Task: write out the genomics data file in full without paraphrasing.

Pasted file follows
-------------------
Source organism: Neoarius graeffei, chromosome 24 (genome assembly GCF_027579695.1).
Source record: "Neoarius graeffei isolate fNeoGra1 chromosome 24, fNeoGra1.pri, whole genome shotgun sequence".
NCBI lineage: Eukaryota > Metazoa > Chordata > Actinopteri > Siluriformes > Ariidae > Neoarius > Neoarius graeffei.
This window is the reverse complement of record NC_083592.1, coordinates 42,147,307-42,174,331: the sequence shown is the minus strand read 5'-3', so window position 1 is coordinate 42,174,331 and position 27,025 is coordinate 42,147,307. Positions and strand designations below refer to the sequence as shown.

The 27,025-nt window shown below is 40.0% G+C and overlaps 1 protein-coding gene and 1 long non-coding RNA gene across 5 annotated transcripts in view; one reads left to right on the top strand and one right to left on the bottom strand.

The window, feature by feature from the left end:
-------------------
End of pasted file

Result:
Source organism: Neoarius graeffei, chromosome 24 (genome assembly GCF_027579695.1).
Source record: "Neoarius graeffei isolate fNeoGra1 chromosome 24, fNeoGra1.pri, whole genome shotgun sequence".
NCBI lineage: Eukaryota > Metazoa > Chordata > Actinopteri > Siluriformes > Ariidae > Neoarius > Neoarius graeffei.
This window is the reverse complement of record NC_083592.1, coordinates 42,147,307-42,174,331: the sequence shown is the minus strand read 5'-3', so window position 1 is coordinate 42,174,331 and position 27,025 is coordinate 42,147,307. Positions and strand designations below refer to the sequence as shown.

The 27,025-nt window shown below is 40.0% G+C and overlaps 1 protein-coding gene and 1 long non-coding RNA gene across 5 annotated transcripts in view; one reads left to right on the top strand and one right to left on the bottom strand.

The window, feature by feature from the left end: